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Focus on Faculty: Dr. Laura Rosanne Adderley

Publication date

February 21, 2018 5:30 PM


Jake Ward

Professor Adderly

Dr. Laura Rosanne Adderley is an Associate Professor of History and the Chair of the Africana Studies Department at Tulane.


Dr. Laura Rosanne Adderley is an Associate Professor of History and the Chair of the Africana Studies Department at Tulane.  She has a large amount of experience advising Honors Theses, which she values as an opportunity to really discuss research with undergraduate students.  A thesis is a significant undertaking and not for everyone, she says, but the process teaches an invaluable life lesson: “how to learn about something.”

Professor Adderley says that the chance to advise an Honors Thesis is “always interesting” for faculty.  Every senior who wishes to write a thesis puts together a committee of three faculty members who help to read and review their work.  The first two “readers,” as they are known, typically come from the department the student is writing in, but the third is required to be from a different department.

Unlike with a final paper in a normal class, an Honors Thesis is subject to countless edits and reiterations.  This means the opportunity to have sustained discussions about the research, where the answers are returned to and developed over time.  Projects last at least a year, which Professor Adderley labels a “much more natural time clock” for research.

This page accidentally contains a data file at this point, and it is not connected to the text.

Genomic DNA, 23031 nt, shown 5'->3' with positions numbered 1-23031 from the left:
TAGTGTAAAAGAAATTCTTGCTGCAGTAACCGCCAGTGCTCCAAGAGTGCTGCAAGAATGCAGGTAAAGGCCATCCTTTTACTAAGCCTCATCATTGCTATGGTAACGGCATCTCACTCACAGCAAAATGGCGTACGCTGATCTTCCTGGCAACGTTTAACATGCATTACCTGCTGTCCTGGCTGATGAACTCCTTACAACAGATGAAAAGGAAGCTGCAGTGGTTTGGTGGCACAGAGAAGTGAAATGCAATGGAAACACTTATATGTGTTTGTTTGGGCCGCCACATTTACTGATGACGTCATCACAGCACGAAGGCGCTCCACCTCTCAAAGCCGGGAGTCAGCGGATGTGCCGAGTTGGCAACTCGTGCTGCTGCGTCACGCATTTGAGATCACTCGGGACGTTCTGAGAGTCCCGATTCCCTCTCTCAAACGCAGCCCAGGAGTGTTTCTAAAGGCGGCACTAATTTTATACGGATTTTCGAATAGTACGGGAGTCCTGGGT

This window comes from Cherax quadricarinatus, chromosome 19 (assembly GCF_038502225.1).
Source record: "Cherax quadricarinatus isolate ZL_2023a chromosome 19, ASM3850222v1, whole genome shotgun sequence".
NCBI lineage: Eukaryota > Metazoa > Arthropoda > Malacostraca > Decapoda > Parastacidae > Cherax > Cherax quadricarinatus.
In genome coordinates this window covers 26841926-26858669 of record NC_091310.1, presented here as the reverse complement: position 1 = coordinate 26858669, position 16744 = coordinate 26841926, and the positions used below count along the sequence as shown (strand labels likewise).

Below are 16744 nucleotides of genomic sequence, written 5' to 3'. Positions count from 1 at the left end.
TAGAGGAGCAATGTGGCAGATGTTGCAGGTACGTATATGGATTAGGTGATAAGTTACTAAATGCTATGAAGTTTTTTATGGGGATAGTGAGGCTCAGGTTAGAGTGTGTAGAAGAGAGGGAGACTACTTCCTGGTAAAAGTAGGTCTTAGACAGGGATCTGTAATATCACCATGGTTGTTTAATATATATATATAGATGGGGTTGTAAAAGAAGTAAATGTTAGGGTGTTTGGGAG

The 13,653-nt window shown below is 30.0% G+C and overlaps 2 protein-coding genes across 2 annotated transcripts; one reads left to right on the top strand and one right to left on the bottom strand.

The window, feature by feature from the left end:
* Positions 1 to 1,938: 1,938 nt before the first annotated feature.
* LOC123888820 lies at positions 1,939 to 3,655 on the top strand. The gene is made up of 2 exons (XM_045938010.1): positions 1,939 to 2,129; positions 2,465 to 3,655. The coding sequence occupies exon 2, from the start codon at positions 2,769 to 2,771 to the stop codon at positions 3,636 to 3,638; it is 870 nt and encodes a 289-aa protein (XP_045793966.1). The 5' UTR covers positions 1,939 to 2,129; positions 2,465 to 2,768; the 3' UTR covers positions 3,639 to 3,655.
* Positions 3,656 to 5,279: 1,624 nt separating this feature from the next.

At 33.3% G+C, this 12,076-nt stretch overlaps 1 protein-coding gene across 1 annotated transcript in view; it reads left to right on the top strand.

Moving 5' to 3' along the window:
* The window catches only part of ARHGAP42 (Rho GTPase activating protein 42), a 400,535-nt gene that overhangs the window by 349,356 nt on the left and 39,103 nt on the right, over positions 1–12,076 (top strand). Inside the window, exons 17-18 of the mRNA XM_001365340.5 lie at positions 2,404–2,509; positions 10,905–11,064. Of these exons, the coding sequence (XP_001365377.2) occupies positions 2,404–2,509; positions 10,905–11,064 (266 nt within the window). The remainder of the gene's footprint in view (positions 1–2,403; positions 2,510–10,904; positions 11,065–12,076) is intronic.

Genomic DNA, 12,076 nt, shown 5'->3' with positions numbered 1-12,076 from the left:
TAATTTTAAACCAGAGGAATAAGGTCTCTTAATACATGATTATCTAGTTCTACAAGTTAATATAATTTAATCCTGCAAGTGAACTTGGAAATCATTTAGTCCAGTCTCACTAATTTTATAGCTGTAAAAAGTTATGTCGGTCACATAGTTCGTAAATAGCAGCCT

Even the role of the third reader, which can be seen as a “bureaucratic obstacle” by students, is one that Professor Adderley enjoys.  Most basically, the responsibility of the third reader is to ensure integrity and impartiality for the project.  However, for the professor herself, the role means reading a lot about topics outside of her field of expertise.  This means she can bring “fresh eyes,” and offer the student advice they may not get from their first two readers.

Professor Adderley takes pains to emphasise that the thesis is no small undertaking, which challenges even the strongest students.  Nonetheless, it is far from an “abstract intellectual pursuit;” it is a lesson in “how to learn about something.”  This is a crucial life skill that more conventional educational experiences cannot fully impart to students.  Professor Adderley recounts the experience of her sister, who was recently hired as an attorney by an insurance company.  Thereafter, she spent six months researching her new field.  For Professor Adderley, the parallels between this experience and the experience of writing a thesis are clear.

Professor Adderley is not only familiar with the thesis experience from the perspective of a committee member.  Her own undergraduate thesis is still lying in a box in her garage.  Her topic was Haitian intellectuals and their writings against the US occupation of Haiti, 1915-1934, which she describes as incredibly ambitious.  In the end, her thesis only covered about half of the intended time period.  She draws on this experience when she advises her students today, telling them to keep the end in sight, and decide “there is a way to finish.”

All faculty interviewed recommend a book that they find compelling and important.

Professor Adderley recommends A Grain of Wheat, by Kenyan novelist Ngũgĩ wa Thiong'o.  The book, when she first read it as an undergraduate, persuaded her that she could read literature, love it for its own sake, and learn about something she knew nothing about.  It made her remember why she wanted to learn in the first place.